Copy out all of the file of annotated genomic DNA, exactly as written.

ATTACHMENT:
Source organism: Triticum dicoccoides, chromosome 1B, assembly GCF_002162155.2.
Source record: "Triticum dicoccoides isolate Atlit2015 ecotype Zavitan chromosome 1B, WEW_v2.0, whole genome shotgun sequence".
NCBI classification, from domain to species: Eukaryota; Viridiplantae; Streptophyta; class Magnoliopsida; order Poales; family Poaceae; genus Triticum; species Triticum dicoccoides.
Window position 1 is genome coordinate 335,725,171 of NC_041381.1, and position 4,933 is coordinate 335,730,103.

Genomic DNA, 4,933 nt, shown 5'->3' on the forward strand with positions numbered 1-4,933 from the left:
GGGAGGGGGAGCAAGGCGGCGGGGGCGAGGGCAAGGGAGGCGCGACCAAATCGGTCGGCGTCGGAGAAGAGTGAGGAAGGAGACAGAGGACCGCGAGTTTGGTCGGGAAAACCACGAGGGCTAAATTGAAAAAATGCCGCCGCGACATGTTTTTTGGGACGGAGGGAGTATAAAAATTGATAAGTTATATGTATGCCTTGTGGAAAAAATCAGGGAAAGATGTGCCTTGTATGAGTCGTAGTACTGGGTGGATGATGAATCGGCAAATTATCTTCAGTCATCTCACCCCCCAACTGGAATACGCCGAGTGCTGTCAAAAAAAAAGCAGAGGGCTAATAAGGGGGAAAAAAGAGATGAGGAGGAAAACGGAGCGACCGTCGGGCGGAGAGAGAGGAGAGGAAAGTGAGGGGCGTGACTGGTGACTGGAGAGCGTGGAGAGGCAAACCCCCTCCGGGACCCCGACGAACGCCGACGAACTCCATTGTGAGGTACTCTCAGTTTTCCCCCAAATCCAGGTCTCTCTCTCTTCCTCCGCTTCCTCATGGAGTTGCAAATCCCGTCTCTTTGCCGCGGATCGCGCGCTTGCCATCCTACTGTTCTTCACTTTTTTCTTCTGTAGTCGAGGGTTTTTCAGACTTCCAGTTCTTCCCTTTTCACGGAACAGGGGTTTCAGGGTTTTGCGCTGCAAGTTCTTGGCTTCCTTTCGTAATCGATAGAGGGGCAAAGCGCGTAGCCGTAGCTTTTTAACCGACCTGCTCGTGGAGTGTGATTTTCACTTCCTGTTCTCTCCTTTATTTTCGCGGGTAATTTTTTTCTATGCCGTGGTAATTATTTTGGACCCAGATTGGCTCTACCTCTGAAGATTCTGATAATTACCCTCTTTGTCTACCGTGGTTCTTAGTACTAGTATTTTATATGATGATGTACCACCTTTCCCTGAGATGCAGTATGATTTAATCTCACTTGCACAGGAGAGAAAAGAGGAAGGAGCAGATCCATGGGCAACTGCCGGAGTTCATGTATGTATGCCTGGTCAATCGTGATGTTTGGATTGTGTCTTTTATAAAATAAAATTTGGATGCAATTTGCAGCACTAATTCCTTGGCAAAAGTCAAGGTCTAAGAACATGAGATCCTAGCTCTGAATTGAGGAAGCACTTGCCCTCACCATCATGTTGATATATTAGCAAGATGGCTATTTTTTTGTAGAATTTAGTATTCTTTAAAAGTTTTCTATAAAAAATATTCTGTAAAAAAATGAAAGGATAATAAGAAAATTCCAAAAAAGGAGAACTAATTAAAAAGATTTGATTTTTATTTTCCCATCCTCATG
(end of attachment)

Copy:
Source organism: Triticum dicoccoides, chromosome 1B, assembly GCF_002162155.2.
Source record: "Triticum dicoccoides isolate Atlit2015 ecotype Zavitan chromosome 1B, WEW_v2.0, whole genome shotgun sequence".
NCBI classification, from domain to species: Eukaryota; Viridiplantae; Streptophyta; class Magnoliopsida; order Poales; family Poaceae; genus Triticum; species Triticum dicoccoides.
Window position 1 is genome coordinate 335,725,171 of NC_041381.1, and position 4,933 is coordinate 335,730,103.

Genomic DNA, 4,933 nt, shown 5'->3' on the forward strand with positions numbered 1-4,933 from the left:
GGGAGGGGGAGCAAGGCGGCGGGGGCGAGGGCAAGGGAGGCGCGACCAAATCGGTCGGCGTCGGAGAAGAGTGAGGAAGGAGACAGAGGACCGCGAGTTTGGTCGGGAAAACCACGAGGGCTAAATTGAAAAAATGCCGCCGCGACATGTTTTTTGGGACGGAGGGAGTATAAAAATTGATAAGTTATATGTATGCCTTGTGGAAAAAATCAGGGAAAGATGTGCCTTGTATGAGTCGTAGTACTGGGTGGATGATGAATCGGCAAATTATCTTCAGTCATCTCACCCCCCAACTGGAATACGCCGAGTGCTGTCAAAAAAAAAGCAGAGGGCTAATAAGGGGGAAAAAAGAGATGAGGAGGAAAACGGAGCGACCGTCGGGCGGAGAGAGAGGAGAGGAAAGTGAGGGGCGTGACTGGTGACTGGAGAGCGTGGAGAGGCAAACCCCCTCCGGGACCCCGACGAACGCCGACGAACTCCATTGTGAGGTACTCTCAGTTTTCCCCCAAATCCAGGTCTCTCTCTCTTCCTCCGCTTCCTCATGGAGTTGCAAATCCCGTCTCTTTGCCGCGGATCGCGCGCTTGCCATCCTACTGTTCTTCACTTTTTTCTTCTGTAGTCGAGGGTTTTTCAGACTTCCAGTTCTTCCCTTTTCACGGAACAGGGGTTTCAGGGTTTTGCGCTGCAAGTTCTTGGCTTCCTTTCGTAATCGATAGAGGGGCAAAGCGCGTAGCCGTAGCTTTTTAACCGACCTGCTCGTGGAGTGTGATTTTCACTTCCTGTTCTCTCCTTTATTTTCGCGGGTAATTTTTTTCTATGCCGTGGTAATTATTTTGGACCCAGATTGGCTCTACCTCTGAAGATTCTGATAATTACCCTCTTTGTCTACCGTGGTTCTTAGTACTAGTATTTTATATGATGATGTACCACCTTTCCCTGAGATGCAGTATGATTTAATCTCACTTGCACAGGAGAGAAAAGAGGAAGGAGCAGATCCATGGGCAACTGCCGGAGTTCATGTATGTATGCCTGGTCAATCGTGATGTTTGGATTGTGTCTTTTATAAAATAAAATTTGGATGCAATTTGCAGCACTAATTCCTTGGCAAAAGTCAAGGTCTAAGAACATGAGATCCTAGCTCTGAATTGAGGAAGCACTTGCCCTCACCATCATGTTGATATATTAGCAAGATGGCTATTTTTTTGTAGAATTTAGTATTCTTTAAAAGTTTTCTATAAAAAATATTCTGTAAAAAAATGAAAGGATAATAAGAAAATTCCAAAAAAGGAGAACTAATTAAAAAGATTTGATTTTTATTTTCCCATCCTCATG